The outside of the Torun Construction High School is as unprepossessing and unremarkable as its name suggests - a long grey building similar to hundreds you can find up and down Poland.
Inside, the corridors are neat, dull - and certainly no more unruly than other secondary schools I've visited in the country.
But the events which took place in one of the classrooms - and were last month shown on national television - have sparked off an impassioned, nationwide debate.
The teacher was humiliated by pupils
It was here that a pupil decided to take a video camera to an English lesson - not for a school project, but to record the sustained humiliation of his teacher by most of the class.
The petrified, passive schoolmaster - who's now left the school - has a karate kick aimed at his body, a rubbish bin tipped over his head and, in one part of the tape, an assault on his ears by a cats' chorus of different mobile phone ring tones.
Somehow - and it's still not clear exactly how - the tape found its way into the hands of the state TV station, turning a local tale of a terrorised teacher into a national scandal.
Talk shows and phone-ins have been dominated by the issue of classroom discipline - with people across the country asking why such an incident happened and, on occasion, comparing present-day Poland unfavourably with the more ordered, communist version.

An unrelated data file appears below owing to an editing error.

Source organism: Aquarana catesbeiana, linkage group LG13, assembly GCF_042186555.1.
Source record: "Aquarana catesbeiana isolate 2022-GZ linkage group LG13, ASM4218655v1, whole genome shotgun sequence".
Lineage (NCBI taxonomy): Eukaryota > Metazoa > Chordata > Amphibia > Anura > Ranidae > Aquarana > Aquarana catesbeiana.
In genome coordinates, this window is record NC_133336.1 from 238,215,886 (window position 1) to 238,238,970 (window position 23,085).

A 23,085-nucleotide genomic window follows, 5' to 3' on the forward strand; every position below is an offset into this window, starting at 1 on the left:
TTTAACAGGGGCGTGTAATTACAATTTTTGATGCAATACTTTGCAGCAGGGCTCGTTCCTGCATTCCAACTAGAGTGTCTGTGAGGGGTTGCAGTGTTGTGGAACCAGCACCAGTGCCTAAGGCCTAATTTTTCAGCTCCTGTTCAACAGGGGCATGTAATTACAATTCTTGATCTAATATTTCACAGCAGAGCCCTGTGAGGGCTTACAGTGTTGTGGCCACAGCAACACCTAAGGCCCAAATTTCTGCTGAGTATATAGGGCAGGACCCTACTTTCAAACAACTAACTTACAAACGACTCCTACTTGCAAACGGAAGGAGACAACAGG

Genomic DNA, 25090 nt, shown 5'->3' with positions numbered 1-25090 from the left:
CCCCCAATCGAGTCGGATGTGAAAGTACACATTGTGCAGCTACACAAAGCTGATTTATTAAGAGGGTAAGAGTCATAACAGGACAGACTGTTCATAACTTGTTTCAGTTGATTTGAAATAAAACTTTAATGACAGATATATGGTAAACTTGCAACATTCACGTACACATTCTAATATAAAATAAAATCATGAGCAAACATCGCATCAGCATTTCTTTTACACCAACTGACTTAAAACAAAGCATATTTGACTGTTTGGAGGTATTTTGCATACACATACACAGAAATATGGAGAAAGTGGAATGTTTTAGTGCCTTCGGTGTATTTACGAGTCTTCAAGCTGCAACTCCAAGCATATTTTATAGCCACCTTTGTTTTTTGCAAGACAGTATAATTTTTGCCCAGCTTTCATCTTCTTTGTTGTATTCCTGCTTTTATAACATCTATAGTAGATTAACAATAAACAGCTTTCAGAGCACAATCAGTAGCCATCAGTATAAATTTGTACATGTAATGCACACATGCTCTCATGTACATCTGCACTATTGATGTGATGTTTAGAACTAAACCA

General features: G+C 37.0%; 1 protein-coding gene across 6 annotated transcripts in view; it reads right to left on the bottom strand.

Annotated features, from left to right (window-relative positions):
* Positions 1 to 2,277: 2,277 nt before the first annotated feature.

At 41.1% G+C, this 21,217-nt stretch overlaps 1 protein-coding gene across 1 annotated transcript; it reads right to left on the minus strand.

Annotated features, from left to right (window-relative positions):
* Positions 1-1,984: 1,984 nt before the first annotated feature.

The school's headmistress, Teresa Blaskiewicz, says the media has exaggerated the incident but admits that she's never seen anything like it during her entire teaching career.
She's reluctantly had to expel eight of the pupils involved, partly - as she says herself - because of the media spotlight.
'Just a prank'
One of the other boys who was in the classroom that day - and spoke to me on condition of anonymity - maintained that it had just been a silly prank.
"We know we did wrong," he said, "but you can't say we committed acts of physical violence."
The pictures would have shocked most countries, but it's unlikely they would have provoked such a prolonged bout of soul-searching as they have in Poland.
According to the Polish director Robert Glinski, whose acclaimed film "Czesc Tereska" was one of the first to deal with the new disaffected generation - this is because the generation gap in Poland is so much wider than in many other countries.
He says that today's Polish school children are the country's first post-communist generation - and have grown up in a different society to their parents - with different freedoms, different pressures.
This dislocation was emphasised when I spoke to the deputy education minister, Franciszek Potulski.
He played down the incident in Torun, but reflected - almost as an aside: "I have to admit that I'm the deputy education minister and I don't have a clue what drugs look like. Maybe we should make sure all our teachers recognise them."
It seems that the Torun video could - inadvertently - have some educational value after all.